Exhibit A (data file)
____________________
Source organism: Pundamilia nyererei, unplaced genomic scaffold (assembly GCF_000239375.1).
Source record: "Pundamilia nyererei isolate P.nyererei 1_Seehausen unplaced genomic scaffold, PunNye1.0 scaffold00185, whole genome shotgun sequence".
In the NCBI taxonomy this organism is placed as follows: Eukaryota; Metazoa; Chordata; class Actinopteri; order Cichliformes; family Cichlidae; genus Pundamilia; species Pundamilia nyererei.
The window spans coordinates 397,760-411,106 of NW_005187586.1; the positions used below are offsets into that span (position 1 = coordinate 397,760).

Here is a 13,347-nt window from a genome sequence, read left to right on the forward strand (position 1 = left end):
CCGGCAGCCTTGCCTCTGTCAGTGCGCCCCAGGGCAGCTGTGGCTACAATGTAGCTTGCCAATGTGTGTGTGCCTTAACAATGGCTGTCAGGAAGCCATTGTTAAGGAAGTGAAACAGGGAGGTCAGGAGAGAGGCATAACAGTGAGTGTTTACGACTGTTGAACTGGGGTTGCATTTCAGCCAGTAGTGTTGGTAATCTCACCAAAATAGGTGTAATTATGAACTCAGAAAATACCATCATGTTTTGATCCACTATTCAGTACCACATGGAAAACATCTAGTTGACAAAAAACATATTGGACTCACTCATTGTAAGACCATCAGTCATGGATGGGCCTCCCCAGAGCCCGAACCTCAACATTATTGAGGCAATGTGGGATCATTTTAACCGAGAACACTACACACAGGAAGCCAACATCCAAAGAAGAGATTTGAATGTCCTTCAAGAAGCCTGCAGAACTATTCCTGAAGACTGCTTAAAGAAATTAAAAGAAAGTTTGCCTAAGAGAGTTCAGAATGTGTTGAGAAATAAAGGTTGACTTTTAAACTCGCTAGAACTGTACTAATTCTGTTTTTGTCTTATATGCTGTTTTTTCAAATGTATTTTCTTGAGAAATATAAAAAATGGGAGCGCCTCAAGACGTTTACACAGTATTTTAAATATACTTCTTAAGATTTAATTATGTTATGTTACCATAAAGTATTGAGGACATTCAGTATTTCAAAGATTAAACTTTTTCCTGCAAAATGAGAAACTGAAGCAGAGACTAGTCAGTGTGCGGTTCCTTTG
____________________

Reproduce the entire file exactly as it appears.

Source organism: Pundamilia nyererei, unplaced genomic scaffold (assembly GCF_000239375.1).
Source record: "Pundamilia nyererei isolate P.nyererei 1_Seehausen unplaced genomic scaffold, PunNye1.0 scaffold00185, whole genome shotgun sequence".
In the NCBI taxonomy this organism is placed as follows: Eukaryota; Metazoa; Chordata; class Actinopteri; order Cichliformes; family Cichlidae; genus Pundamilia; species Pundamilia nyererei.
The window spans coordinates 397,760-411,106 of NW_005187586.1; the positions used below are offsets into that span (position 1 = coordinate 397,760).

Here is a 13,347-nt window from a genome sequence, read left to right on the forward strand (position 1 = left end):
CCGGCAGCCTTGCCTCTGTCAGTGCGCCCCAGGGCAGCTGTGGCTACAATGTAGCTTGCCAATGTGTGTGTGCCTTAACAATGGCTGTCAGGAAGCCATTGTTAAGGAAGTGAAACAGGGAGGTCAGGAGAGAGGCATAACAGTGAGTGTTTACGACTGTTGAACTGGGGTTGCATTTCAGCCAGTAGTGTTGGTAATCTCACCAAAATAGGTGTAATTATGAACTCAGAAAATACCATCATGTTTTGATCCACTATTCAGTACCACATGGAAAACATCTAGTTGACAAAAAACATATTGGACTCACTCATTGTAAGACCATCAGTCATGGATGGGCCTCCCCAGAGCCCGAACCTCAACATTATTGAGGCAATGTGGGATCATTTTAACCGAGAACACTACACACAGGAAGCCAACATCCAAAGAAGAGATTTGAATGTCCTTCAAGAAGCCTGCAGAACTATTCCTGAAGACTGCTTAAAGAAATTAAAAGAAAGTTTGCCTAAGAGAGTTCAGAATGTGTTGAGAAATAAAGGTTGACTTTTAAACTCGCTAGAACTGTACTAATTCTGTTTTTGTCTTATATGCTGTTTTTTCAAATGTATTTTCTTGAGAAATATAAAAAATGGGAGCGCCTCAAGACGTTTACACAGTATTTTAAATATACTTCTTAAGATTTAATTATGTTATGTTACCATAAAGTATTGAGGACATTCAGTATTTCAAAGATTAAACTTTTTCCTGCAAAATGAGAAACTGAAGCAGAGACTAGTCAGTGTGCGGTTCCTTTG